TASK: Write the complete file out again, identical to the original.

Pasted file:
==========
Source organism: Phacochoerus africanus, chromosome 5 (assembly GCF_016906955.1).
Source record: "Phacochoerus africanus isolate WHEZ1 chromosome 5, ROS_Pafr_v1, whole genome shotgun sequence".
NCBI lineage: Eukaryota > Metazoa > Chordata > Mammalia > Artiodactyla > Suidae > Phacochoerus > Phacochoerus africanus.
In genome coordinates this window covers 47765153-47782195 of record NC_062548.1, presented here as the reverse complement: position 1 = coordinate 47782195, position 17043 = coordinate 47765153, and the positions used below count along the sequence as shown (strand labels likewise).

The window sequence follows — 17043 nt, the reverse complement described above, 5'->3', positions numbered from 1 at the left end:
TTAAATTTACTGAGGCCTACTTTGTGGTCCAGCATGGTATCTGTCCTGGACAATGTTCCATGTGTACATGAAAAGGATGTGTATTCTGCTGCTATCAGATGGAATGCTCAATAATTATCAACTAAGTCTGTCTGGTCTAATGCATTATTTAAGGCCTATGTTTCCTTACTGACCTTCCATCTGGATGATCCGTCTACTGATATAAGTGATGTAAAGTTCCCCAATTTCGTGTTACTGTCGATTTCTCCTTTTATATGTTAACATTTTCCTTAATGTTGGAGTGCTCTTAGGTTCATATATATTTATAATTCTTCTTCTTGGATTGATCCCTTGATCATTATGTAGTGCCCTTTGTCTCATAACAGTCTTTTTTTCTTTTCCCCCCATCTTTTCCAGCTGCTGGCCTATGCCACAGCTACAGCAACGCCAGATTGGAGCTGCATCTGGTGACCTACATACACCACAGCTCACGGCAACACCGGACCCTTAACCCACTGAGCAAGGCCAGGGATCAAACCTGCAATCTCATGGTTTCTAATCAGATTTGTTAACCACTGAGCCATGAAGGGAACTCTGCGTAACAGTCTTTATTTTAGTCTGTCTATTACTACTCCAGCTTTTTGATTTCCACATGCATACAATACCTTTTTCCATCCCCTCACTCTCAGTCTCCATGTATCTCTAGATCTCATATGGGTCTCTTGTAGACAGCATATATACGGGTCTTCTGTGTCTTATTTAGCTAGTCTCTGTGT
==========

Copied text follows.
Source organism: Phacochoerus africanus, chromosome 5 (assembly GCF_016906955.1).
Source record: "Phacochoerus africanus isolate WHEZ1 chromosome 5, ROS_Pafr_v1, whole genome shotgun sequence".
NCBI lineage: Eukaryota > Metazoa > Chordata > Mammalia > Artiodactyla > Suidae > Phacochoerus > Phacochoerus africanus.
In genome coordinates this window covers 47765153-47782195 of record NC_062548.1, presented here as the reverse complement: position 1 = coordinate 47782195, position 17043 = coordinate 47765153, and the positions used below count along the sequence as shown (strand labels likewise).

The window sequence follows — 17043 nt, the reverse complement described above, 5'->3', positions numbered from 1 at the left end:
TTAAATTTACTGAGGCCTACTTTGTGGTCCAGCATGGTATCTGTCCTGGACAATGTTCCATGTGTACATGAAAAGGATGTGTATTCTGCTGCTATCAGATGGAATGCTCAATAATTATCAACTAAGTCTGTCTGGTCTAATGCATTATTTAAGGCCTATGTTTCCTTACTGACCTTCCATCTGGATGATCCGTCTACTGATATAAGTGATGTAAAGTTCCCCAATTTCGTGTTACTGTCGATTTCTCCTTTTATATGTTAACATTTTCCTTAATGTTGGAGTGCTCTTAGGTTCATATATATTTATAATTCTTCTTCTTGGATTGATCCCTTGATCATTATGTAGTGCCCTTTGTCTCATAACAGTCTTTTTTTCTTTTCCCCCCATCTTTTCCAGCTGCTGGCCTATGCCACAGCTACAGCAACGCCAGATTGGAGCTGCATCTGGTGACCTACATACACCACAGCTCACGGCAACACCGGACCCTTAACCCACTGAGCAAGGCCAGGGATCAAACCTGCAATCTCATGGTTTCTAATCAGATTTGTTAACCACTGAGCCATGAAGGGAACTCTGCGTAACAGTCTTTATTTTAGTCTGTCTATTACTACTCCAGCTTTTTGATTTCCACATGCATACAATACCTTTTTCCATCCCCTCACTCTCAGTCTCCATGTATCTCTAGATCTCATATGGGTCTCTTGTAGACAGCATATATACGGGTCTTCTGTGTCTTATTTAGCTAGTCTCTGTGT